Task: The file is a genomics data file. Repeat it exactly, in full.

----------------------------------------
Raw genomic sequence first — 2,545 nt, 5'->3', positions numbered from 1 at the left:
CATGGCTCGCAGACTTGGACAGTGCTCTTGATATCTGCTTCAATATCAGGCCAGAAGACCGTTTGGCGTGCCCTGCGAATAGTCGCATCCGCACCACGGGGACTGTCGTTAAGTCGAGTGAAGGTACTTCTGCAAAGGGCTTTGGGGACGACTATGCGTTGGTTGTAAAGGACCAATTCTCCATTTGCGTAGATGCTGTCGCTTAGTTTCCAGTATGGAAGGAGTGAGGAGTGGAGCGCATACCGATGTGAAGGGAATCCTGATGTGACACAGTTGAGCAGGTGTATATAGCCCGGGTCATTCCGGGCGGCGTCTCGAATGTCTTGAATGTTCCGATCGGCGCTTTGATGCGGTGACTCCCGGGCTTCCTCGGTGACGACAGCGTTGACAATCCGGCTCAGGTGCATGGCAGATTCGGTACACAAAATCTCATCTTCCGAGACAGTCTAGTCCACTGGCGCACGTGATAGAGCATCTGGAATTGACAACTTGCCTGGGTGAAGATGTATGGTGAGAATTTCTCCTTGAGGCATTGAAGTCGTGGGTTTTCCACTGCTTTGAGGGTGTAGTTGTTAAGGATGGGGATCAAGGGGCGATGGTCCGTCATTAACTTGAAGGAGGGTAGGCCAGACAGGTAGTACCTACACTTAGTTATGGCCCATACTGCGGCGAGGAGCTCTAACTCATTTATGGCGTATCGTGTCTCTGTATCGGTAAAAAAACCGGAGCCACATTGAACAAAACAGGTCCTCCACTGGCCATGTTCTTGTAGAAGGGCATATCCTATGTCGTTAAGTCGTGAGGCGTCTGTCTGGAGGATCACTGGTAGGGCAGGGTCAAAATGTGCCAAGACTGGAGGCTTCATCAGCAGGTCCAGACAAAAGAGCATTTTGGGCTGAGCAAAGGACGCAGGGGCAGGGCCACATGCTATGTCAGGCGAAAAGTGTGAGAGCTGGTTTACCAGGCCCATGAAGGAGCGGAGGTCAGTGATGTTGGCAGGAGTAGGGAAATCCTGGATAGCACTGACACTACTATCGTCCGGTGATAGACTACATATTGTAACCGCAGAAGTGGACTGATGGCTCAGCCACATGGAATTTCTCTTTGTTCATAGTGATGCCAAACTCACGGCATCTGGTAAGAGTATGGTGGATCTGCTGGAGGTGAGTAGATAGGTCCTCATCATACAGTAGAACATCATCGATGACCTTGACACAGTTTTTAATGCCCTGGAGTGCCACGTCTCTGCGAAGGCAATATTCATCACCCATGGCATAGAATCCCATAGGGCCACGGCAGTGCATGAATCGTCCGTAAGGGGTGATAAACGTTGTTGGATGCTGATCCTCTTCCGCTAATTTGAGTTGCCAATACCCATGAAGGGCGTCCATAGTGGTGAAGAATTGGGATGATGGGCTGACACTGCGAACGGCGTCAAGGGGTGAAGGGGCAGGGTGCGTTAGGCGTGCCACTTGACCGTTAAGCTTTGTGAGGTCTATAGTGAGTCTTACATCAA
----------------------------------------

Raw genomic sequence first — 2,545 nt, 5'->3', positions numbered from 1 at the left:
CATGGCTCGCAGACTTGGACAGTGCTCTTGATATCTGCTTCAATATCAGGCCAGAAGACCGTTTGGCGTGCCCTGCGAATAGTCGCATCCGCACCACGGGGACTGTCGTTAAGTCGAGTGAAGGTACTTCTGCAAAGGGCTTTGGGGACGACTATGCGTTGGTTGTAAAGGACCAATTCTCCATTTGCGTAGATGCTGTCGCTTAGTTTCCAGTATGGAAGGAGTGAGGAGTGGAGCGCATACCGATGTGAAGGGAATCCTGATGTGACACAGTTGAGCAGGTGTATATAGCCCGGGTCATTCCGGGCGGCGTCTCGAATGTCTTGAATGTTCCGATCGGCGCTTTGATGCGGTGACTCCCGGGCTTCCTCGGTGACGACAGCGTTGACAATCCGGCTCAGGTGCATGGCAGATTCGGTACACAAAATCTCATCTTCCGAGACAGTCTAGTCCACTGGCGCACGTGATAGAGCATCTGGAATTGACAACTTGCCTGGGTGAAGATGTATGGTGAGAATTTCTCCTTGAGGCATTGAAGTCGTGGGTTTTCCACTGCTTTGAGGGTGTAGTTGTTAAGGATGGGGATCAAGGGGCGATGGTCCGTCATTAACTTGAAGGAGGGTAGGCCAGACAGGTAGTACCTACACTTAGTTATGGCCCATACTGCGGCGAGGAGCTCTAACTCATTTATGGCGTATCGTGTCTCTGTATCGGTAAAAAAACCGGAGCCACATTGAACAAAACAGGTCCTCCACTGGCCATGTTCTTGTAGAAGGGCATATCCTATGTCGTTAAGTCGTGAGGCGTCTGTCTGGAGGATCACTGGTAGGGCAGGGTCAAAATGTGCCAAGACTGGAGGCTTCATCAGCAGGTCCAGACAAAAGAGCATTTTGGGCTGAGCAAAGGACGCAGGGGCAGGGCCACATGCTATGTCAGGCGAAAAGTGTGAGAGCTGGTTTACCAGGCCCATGAAGGAGCGGAGGTCAGTGATGTTGGCAGGAGTAGGGAAATCCTGGATAGCACTGACACTACTATCGTCCGGTGATAGACTACATATTGTAACCGCAGAAGTGGACTGATGGCTCAGCCACATGGAATTTCTCTTTGTTCATAGTGATGCCAAACTCACGGCATCTGGTAAGAGTATGGTGGATCTGCTGGAGGTGAGTAGATAGGTCCTCATCATACAGTAGAACATCATCGATGACCTTGACACAGTTTTTAATGCCCTGGAGTGCCACGTCTCTGCGAAGGCAATATTCATCACCCATGGCATAGAATCCCATAGGGCCACGGCAGTGCATGAATCGTCCGTAAGGGGTGATAAACGTTGTTGGATGCTGATCCTCTTCCGCTAATTTGAGTTGCCAATACCCATGAAGGGCGTCCATAGTGGTGAAGAATTGGGATGATGGGCTGACACTGCGAACGGCGTCAAGGGGTGAAGGGGCAGGGTGCGTTAGGCGTGCCACTTGACCGTTAAGCTTTGTGAGGTCTATAGTGAGTCTTACATCAA